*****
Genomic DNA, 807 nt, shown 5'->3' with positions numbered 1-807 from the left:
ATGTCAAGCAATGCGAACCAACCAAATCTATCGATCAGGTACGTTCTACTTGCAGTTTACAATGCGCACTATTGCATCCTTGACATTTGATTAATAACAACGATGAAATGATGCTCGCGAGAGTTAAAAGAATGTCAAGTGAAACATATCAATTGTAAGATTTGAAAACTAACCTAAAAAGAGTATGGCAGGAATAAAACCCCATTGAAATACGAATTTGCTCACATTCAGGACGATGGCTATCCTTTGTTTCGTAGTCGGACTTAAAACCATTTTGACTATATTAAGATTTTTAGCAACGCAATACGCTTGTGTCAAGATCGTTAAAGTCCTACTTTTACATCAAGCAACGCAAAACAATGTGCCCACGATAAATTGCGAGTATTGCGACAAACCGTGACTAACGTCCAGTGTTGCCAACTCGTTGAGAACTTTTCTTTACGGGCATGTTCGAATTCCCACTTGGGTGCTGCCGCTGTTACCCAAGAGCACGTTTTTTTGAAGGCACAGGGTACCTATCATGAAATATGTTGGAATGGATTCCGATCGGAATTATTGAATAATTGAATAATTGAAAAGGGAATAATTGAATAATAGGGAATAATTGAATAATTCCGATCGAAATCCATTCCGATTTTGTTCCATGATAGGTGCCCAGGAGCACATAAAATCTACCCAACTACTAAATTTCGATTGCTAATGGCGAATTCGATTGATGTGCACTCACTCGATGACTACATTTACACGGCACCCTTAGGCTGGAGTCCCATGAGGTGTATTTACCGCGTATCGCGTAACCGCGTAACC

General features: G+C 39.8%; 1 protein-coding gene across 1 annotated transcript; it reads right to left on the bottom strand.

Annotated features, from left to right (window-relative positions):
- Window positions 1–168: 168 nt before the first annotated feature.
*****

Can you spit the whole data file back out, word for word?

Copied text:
Genomic DNA, 807 nt, shown 5'->3' with positions numbered 1-807 from the left:
ATGTCAAGCAATGCGAACCAACCAAATCTATCGATCAGGTACGTTCTACTTGCAGTTTACAATGCGCACTATTGCATCCTTGACATTTGATTAATAACAACGATGAAATGATGCTCGCGAGAGTTAAAAGAATGTCAAGTGAAACATATCAATTGTAAGATTTGAAAACTAACCTAAAAAGAGTATGGCAGGAATAAAACCCCATTGAAATACGAATTTGCTCACATTCAGGACGATGGCTATCCTTTGTTTCGTAGTCGGACTTAAAACCATTTTGACTATATTAAGATTTTTAGCAACGCAATACGCTTGTGTCAAGATCGTTAAAGTCCTACTTTTACATCAAGCAACGCAAAACAATGTGCCCACGATAAATTGCGAGTATTGCGACAAACCGTGACTAACGTCCAGTGTTGCCAACTCGTTGAGAACTTTTCTTTACGGGCATGTTCGAATTCCCACTTGGGTGCTGCCGCTGTTACCCAAGAGCACGTTTTTTTGAAGGCACAGGGTACCTATCATGAAATATGTTGGAATGGATTCCGATCGGAATTATTGAATAATTGAATAATTGAAAAGGGAATAATTGAATAATAGGGAATAATTGAATAATTCCGATCGAAATCCATTCCGATTTTGTTCCATGATAGGTGCCCAGGAGCACATAAAATCTACCCAACTACTAAATTTCGATTGCTAATGGCGAATTCGATTGATGTGCACTCACTCGATGACTACATTTACACGGCACCCTTAGGCTGGAGTCCCATGAGGTGTATTTACCGCGTATCGCGTAACCGCGTAACC

General features: G+C 39.8%; 1 protein-coding gene across 1 annotated transcript; it reads right to left on the bottom strand.

Annotated features, from left to right (window-relative positions):
- Window positions 1–168: 168 nt before the first annotated feature.